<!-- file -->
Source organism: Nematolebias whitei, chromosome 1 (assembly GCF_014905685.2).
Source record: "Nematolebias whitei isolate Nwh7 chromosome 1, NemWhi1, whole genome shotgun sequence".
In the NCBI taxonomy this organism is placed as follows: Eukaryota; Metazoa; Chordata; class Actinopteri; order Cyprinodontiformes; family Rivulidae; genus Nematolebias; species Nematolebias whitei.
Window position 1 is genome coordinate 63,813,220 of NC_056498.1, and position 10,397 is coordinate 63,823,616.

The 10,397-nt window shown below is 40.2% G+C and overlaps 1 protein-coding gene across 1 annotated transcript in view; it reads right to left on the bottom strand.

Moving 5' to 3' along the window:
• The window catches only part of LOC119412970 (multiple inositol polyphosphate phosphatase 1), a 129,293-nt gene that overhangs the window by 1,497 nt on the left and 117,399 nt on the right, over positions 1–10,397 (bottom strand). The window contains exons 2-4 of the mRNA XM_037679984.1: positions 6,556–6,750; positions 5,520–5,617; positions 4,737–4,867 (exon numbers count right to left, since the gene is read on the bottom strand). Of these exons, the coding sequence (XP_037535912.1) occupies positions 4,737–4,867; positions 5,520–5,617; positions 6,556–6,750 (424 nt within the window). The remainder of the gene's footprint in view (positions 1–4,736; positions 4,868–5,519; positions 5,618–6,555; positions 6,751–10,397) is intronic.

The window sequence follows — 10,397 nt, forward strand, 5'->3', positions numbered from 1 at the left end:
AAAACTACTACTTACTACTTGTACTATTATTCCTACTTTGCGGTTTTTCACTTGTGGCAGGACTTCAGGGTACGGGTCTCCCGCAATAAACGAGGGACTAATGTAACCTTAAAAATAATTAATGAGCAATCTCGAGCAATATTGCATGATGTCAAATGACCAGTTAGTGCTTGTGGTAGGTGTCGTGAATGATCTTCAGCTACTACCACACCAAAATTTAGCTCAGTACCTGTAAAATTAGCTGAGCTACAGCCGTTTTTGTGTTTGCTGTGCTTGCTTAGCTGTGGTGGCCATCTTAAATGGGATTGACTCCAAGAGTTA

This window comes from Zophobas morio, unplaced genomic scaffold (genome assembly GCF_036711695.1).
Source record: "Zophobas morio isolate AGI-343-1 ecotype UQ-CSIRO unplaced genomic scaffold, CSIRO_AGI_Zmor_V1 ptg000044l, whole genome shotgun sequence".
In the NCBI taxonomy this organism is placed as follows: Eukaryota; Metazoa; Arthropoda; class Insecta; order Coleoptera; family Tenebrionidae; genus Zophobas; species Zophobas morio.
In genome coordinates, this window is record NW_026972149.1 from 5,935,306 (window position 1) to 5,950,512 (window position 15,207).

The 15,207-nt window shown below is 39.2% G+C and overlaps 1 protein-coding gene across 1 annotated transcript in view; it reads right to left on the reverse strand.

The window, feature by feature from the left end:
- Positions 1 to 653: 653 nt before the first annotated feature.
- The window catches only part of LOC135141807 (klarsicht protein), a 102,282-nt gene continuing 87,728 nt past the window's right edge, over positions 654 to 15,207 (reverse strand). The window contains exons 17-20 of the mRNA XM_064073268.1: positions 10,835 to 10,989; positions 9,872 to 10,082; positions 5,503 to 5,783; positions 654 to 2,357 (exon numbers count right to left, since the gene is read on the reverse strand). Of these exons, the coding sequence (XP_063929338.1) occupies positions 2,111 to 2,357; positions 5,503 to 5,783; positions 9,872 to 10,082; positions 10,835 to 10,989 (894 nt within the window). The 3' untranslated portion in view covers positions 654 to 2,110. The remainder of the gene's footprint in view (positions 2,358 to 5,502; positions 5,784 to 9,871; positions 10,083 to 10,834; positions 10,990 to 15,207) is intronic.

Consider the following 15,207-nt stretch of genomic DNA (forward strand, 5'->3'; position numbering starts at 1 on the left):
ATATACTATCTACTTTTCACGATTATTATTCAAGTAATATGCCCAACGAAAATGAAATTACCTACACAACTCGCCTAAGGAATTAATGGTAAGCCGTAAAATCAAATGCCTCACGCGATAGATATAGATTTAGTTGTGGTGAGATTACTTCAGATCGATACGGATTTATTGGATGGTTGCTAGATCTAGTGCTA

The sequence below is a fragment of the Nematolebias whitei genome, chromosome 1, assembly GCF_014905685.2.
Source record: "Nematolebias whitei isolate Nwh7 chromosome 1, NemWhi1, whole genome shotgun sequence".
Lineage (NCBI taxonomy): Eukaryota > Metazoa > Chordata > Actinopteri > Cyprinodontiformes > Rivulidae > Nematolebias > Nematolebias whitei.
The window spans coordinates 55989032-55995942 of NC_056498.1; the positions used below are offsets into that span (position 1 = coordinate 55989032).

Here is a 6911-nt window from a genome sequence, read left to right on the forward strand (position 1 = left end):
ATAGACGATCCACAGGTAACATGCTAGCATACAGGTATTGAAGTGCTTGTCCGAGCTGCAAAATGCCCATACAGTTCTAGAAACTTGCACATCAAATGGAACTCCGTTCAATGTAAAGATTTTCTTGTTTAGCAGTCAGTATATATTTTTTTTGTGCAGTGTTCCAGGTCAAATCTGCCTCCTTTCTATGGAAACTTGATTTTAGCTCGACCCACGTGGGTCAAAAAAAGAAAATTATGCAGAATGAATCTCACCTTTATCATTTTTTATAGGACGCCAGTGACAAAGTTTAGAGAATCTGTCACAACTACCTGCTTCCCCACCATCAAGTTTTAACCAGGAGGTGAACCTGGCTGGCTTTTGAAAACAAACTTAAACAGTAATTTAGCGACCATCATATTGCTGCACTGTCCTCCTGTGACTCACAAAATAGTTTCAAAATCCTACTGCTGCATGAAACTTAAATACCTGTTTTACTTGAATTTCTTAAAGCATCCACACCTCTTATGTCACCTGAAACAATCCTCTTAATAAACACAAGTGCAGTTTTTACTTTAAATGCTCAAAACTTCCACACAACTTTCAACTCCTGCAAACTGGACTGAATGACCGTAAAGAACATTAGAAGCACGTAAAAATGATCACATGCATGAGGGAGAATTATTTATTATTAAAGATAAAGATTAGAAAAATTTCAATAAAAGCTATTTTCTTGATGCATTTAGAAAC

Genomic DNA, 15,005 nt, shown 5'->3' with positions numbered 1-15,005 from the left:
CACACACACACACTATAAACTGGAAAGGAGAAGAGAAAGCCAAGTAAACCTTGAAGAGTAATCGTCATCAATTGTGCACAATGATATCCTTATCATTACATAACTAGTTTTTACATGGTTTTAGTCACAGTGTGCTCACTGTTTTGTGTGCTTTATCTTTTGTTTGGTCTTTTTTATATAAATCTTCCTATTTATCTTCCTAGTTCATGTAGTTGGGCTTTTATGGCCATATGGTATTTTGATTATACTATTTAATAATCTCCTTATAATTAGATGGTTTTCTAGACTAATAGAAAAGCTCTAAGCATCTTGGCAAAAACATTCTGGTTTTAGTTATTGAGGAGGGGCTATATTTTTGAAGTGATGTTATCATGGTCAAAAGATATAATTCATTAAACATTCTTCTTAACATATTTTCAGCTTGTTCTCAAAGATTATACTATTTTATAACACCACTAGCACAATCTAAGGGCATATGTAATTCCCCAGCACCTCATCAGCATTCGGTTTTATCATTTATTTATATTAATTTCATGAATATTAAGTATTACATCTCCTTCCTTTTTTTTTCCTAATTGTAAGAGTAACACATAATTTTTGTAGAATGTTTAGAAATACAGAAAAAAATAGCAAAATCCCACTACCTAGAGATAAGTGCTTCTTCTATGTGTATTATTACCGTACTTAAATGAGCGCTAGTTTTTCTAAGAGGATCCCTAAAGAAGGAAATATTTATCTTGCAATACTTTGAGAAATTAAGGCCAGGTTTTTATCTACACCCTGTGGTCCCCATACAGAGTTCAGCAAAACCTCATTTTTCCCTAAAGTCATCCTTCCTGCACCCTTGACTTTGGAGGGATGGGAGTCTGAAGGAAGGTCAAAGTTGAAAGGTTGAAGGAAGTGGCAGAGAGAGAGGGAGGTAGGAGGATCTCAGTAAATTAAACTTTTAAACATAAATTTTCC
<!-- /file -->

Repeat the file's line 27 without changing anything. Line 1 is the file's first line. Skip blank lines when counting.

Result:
CACACACACACACTATAAACTGGAAAGGAGAAGAGAAAGCCAAGTAAACCTTGAAGAGTAATCGTCATCAATTGTGCACAATGATATCCTTATCATTACATAACTAGTTTTTACATGGTTTTAGTCACAGTGTGCTCACTGTTTTGTGTGCTTTATCTTTTGTTTGGTCTTTTTTATATAAATCTTCCTATTTATCTTCCTAGTTCATGTAGTTGGGCTTTTATGGCCATATGGTATTTTGATTATACTATTTAATAATCTCCTTATAATTAGATGGTTTTCTAGACTAATAGAAAAGCTCTAAGCATCTTGGCAAAAACATTCTGGTTTTAGTTATTGAGGAGGGGCTATATTTTTGAAGTGATGTTATCATGGTCAAAAGATATAATTCATTAAACATTCTTCTTAACATATTTTCAGCTTGTTCTCAAAGATTATACTATTTTATAACACCACTAGCACAATCTAAGGGCATATGTAATTCCCCAGCACCTCATCAGCATTCGGTTTTATCATTTATTTATATTAATTTCATGAATATTAAGTATTACATCTCCTTCCTTTTTTTTTCCTAATTGTAAGAGTAACACATAATTTTTGTAGAATGTTTAGAAATACAGAAAAAAATAGCAAAATCCCACTACCTAGAGATAAGTGCTTCTTCTATGTGTATTATTACCGTACTTAAATGAGCGCTAGTTTTTCTAAGAGGATCCCTAAAGAAGGAAATATTTATCTTGCAATACTTTGAGAAATTAAGGCCAGGTTTTTATCTACACCCTGTGGTCCCCATACAGAGTTCAGCAAAACCTCATTTTTCCCTAAAGTCATCCTTCCTGCACCCTTGACTTTGGAGGGATGGGAGTCTGAAGGAAGGTCAAAGTTGAAAGGTTGAAGGAAGTGGCAGAGAGAGAGGGAGGTAGGAGGATCTCAGTAAATTAAACTTTTAAACATAAATTTTCC